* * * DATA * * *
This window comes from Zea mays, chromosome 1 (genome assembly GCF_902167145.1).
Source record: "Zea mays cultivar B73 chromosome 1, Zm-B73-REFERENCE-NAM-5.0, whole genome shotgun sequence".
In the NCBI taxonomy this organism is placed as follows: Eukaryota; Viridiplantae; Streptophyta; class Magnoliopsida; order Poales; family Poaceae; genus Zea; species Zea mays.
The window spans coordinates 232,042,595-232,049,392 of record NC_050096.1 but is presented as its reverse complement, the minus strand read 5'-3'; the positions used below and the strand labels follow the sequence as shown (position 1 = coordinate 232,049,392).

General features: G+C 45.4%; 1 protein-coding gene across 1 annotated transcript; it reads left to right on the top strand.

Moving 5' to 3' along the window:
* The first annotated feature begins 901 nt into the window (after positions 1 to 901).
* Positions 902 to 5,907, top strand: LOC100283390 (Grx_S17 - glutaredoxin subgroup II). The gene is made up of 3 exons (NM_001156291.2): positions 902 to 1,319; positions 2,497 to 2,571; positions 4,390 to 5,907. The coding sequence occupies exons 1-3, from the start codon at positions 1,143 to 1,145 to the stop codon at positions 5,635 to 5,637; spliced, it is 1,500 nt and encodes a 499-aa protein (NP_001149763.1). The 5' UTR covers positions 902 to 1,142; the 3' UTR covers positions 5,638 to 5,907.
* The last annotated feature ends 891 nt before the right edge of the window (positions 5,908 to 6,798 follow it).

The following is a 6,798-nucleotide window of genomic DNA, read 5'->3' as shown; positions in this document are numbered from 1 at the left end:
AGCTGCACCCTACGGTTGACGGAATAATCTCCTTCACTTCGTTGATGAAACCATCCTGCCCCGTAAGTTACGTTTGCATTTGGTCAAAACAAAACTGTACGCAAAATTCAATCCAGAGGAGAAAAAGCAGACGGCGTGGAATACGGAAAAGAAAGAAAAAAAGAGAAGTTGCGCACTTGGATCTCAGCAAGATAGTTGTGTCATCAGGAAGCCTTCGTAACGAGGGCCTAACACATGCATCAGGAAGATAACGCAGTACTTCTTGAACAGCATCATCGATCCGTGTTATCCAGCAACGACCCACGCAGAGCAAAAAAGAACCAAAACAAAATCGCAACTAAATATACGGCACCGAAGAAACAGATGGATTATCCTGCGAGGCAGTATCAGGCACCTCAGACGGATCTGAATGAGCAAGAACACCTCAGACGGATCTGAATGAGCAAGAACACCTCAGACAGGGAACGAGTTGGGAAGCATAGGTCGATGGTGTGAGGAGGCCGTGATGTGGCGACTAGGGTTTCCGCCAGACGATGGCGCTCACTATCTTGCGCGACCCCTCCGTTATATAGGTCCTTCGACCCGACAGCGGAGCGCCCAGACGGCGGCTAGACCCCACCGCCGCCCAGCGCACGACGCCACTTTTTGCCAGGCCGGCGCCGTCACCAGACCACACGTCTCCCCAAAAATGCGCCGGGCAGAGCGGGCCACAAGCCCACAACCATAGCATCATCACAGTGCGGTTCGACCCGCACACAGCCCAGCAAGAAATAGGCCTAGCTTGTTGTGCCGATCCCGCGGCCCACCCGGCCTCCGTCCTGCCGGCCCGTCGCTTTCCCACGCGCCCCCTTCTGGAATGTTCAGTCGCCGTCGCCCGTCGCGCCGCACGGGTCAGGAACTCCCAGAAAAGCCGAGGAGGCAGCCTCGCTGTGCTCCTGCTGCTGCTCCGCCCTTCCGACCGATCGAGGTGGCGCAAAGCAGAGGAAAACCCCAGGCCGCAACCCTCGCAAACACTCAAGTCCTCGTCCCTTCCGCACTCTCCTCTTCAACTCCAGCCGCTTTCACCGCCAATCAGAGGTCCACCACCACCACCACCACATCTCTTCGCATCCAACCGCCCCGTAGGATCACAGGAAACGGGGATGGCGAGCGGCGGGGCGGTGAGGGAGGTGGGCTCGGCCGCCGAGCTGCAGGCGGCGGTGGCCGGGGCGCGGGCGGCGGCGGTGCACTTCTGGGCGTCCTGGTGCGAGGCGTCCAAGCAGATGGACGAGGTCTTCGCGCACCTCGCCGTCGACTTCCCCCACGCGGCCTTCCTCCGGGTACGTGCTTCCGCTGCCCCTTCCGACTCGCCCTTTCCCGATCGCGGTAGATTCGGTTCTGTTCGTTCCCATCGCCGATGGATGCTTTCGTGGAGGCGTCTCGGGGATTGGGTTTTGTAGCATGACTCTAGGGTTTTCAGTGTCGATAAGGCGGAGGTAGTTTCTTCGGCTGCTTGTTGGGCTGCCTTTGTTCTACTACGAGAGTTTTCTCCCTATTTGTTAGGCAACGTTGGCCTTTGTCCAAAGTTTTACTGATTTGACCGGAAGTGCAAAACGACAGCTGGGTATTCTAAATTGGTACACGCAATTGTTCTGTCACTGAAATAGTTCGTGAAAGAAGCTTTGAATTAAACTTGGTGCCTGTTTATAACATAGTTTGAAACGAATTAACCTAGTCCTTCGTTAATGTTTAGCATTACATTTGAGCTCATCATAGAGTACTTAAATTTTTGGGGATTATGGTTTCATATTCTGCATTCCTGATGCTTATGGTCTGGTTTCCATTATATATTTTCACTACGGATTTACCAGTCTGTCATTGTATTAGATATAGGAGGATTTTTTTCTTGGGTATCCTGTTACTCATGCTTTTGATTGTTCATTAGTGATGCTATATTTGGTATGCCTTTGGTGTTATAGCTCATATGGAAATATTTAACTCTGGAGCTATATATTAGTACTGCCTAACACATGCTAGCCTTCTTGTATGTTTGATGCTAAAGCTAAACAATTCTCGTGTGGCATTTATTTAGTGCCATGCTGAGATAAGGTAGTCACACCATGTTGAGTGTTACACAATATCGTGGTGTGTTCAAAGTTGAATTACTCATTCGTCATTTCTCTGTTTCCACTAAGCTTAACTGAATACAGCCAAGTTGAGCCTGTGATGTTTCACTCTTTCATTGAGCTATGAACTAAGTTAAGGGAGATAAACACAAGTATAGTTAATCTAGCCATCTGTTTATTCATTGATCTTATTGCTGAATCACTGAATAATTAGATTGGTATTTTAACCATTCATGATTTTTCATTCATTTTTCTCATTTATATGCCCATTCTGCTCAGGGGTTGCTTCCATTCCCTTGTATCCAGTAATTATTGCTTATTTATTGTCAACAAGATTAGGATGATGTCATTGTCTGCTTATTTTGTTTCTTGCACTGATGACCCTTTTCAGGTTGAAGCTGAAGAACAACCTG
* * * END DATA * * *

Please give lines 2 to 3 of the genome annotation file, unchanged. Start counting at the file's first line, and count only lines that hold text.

Source record: "Zea mays cultivar B73 chromosome 1, Zm-B73-REFERENCE-NAM-5.0, whole genome shotgun sequence".
In the NCBI taxonomy this organism is placed as follows: Eukaryota; Viridiplantae; Streptophyta; class Magnoliopsida; order Poales; family Poaceae; genus Zea; species Zea mays.